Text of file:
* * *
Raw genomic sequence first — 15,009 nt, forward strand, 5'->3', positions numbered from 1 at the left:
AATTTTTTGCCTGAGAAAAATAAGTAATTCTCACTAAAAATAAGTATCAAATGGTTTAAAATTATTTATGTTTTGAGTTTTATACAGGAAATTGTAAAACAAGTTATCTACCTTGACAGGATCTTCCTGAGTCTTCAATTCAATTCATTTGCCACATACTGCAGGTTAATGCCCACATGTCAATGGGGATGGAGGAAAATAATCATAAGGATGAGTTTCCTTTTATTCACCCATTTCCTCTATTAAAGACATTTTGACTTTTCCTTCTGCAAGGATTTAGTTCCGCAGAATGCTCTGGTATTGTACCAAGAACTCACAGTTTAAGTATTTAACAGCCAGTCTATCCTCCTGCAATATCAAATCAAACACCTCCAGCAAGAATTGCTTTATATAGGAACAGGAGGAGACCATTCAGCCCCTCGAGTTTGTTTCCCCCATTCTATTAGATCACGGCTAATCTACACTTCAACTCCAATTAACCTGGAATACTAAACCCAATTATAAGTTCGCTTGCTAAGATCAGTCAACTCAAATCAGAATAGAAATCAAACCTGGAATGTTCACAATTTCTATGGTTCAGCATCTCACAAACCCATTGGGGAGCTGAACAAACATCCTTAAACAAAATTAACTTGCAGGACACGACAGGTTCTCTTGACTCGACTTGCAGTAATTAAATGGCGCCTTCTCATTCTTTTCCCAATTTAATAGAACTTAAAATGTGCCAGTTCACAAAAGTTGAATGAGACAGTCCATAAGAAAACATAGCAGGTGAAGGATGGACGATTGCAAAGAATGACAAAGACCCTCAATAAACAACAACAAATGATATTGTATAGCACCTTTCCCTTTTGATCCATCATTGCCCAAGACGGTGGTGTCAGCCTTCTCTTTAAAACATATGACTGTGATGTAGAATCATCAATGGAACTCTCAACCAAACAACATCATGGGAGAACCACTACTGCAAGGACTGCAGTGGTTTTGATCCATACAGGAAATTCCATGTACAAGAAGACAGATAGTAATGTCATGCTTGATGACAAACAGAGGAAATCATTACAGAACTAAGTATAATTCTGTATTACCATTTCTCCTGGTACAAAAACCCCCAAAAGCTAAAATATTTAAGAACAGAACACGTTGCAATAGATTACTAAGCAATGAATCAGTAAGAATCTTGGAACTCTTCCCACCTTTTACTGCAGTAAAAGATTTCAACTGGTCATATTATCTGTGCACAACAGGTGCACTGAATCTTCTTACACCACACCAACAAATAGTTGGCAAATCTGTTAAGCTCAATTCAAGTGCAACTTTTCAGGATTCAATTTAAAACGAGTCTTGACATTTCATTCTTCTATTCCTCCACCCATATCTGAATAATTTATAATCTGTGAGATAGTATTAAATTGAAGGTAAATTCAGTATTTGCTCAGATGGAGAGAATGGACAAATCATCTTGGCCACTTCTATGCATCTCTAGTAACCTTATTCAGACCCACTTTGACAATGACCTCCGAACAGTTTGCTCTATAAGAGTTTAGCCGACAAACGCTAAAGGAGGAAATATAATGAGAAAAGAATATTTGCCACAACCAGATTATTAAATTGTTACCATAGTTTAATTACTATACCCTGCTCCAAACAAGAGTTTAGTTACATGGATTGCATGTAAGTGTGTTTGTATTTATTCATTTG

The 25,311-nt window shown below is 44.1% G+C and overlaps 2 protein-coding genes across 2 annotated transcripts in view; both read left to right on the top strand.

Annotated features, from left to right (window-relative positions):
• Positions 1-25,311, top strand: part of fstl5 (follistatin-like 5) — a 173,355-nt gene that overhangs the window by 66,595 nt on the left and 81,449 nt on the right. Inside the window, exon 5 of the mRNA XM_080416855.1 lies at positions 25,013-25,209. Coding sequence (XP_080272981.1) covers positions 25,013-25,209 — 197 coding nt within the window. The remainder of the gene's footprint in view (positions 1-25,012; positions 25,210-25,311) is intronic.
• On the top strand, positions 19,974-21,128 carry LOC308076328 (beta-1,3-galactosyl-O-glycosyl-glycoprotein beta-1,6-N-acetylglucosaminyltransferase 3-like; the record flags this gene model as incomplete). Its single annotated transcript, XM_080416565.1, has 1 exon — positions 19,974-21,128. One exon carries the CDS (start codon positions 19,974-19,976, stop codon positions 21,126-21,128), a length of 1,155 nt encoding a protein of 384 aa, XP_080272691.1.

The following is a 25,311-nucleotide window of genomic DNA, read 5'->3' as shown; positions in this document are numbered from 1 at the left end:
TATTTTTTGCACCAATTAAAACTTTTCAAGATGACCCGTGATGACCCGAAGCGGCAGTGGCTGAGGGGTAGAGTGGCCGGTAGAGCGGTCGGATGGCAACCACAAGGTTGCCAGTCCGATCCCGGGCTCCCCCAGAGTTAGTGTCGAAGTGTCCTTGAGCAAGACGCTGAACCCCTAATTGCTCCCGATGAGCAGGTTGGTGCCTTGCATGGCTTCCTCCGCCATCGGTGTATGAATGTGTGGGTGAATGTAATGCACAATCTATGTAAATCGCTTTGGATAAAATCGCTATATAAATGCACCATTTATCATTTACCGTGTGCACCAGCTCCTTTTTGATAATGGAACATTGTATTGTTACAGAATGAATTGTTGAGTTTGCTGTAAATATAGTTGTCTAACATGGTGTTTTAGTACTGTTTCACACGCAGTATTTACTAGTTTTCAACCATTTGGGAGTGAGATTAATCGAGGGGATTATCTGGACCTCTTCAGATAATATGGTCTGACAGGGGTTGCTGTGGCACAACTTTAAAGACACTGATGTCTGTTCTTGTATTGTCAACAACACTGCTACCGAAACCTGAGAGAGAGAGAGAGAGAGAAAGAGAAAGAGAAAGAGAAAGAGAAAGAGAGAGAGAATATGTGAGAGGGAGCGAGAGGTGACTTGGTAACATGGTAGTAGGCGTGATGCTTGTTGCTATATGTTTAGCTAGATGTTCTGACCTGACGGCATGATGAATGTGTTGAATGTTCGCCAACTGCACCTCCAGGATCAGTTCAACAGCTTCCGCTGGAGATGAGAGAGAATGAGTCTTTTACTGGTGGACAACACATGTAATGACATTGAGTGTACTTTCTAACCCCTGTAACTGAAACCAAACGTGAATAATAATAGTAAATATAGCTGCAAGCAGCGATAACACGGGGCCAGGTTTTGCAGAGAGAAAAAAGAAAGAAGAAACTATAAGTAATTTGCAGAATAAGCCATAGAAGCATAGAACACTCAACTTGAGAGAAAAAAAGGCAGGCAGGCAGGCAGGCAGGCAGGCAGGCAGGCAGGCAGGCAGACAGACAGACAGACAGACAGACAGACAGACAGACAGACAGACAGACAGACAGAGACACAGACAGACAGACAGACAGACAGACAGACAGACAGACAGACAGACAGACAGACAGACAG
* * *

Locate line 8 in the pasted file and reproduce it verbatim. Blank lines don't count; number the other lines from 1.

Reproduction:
TATTTTTTGCACCAATTAAAACTTTTCAAGATGACCCGTGATGACCCGAAGCGGCAGTGGCTGAGGGGTAGAGTGGCCGGTAGAGCGGTCGGATGGCAACCACAAGGTTGCCAGTCCGATCCCGGGCTCCCCCAGAGTTAGTGTCGAAGTGTCCTTGAGCAAGACGCTGAACCCCTAATTGCTCCCGATGAGCAGGTTGGTGCCTTGCATGGCTTCCTCCGCCATCGGTGTATGAATGTGTGGGTGAATGTAATGCACAATCTATGTAAATCGCTTTGGATAAAATCGCTATATAAATGCACCATTTATCATTTACCGTGTGCACCAGCTCCTTTTTGATAATGGAACATTGTATTGTTACAGAATGAATTGTTGAGTTTGCTGTAAATATAGTTGTCTAACATGGTGTTTTAGTACTGTTTCACACGCAGTATTTACTAGTTTTCAACCATTTGGGAGTGAGATTAATCGAGGGGATTATCTGGACCTCTTCAGATAATATGGTCTGACAGGGGTTGCTGTGGCACAACTTTAAAGACACTGATGTCTGTTCTTGTATTGTCAACAACACTGCTACCGAAACCTGAGAGAGAGAGAGAGAGAGAAAGAGAAAGAGAAAGAGAAAGAGAAAGAGAGAGAGAATATGTGAGAGGGAGCGAGAGGTGACTTGGTAACATGGTAGTAGGCGTGATGCTTGTTGCTATATGTTTAGCTAGATGTTCTGACCTGACGGCATGATGAATGTGTTGAATGTTCGCCAACTGCACCTCCAGGATCAGTTCAACAGCTTCCGCTGGAGATGAGAGAGAATGAGTCTTTTACTGGTGGACAACACATGTAATGACATTGAGTGTACTTTCTAACCCCTGTAACTGAAACCAAACGTGAATAATAATAGTAAATATAGCTGCAAGCAGCGATAACACGGGGCCAGGTTTTGCAGAGAGAAAAAAGAAAGAAGAAACTATAAGTAATTTGCAGAATAAGCCATAGAAGCATAGAACACTCAACTTGAGAGAAAAAAAGGCAGGCAGGCAGGCAGGCAGGCAGGCAGGCAGGCAGGCAGGCAGACAGACAGACAGACAGACAGACAGACAGACAGACAGACAGACAGACAGACAGAGACACAGACAGACAGACAGACAGACAGACAGACAGACAGACAGACAGACAGACAGACAGACAG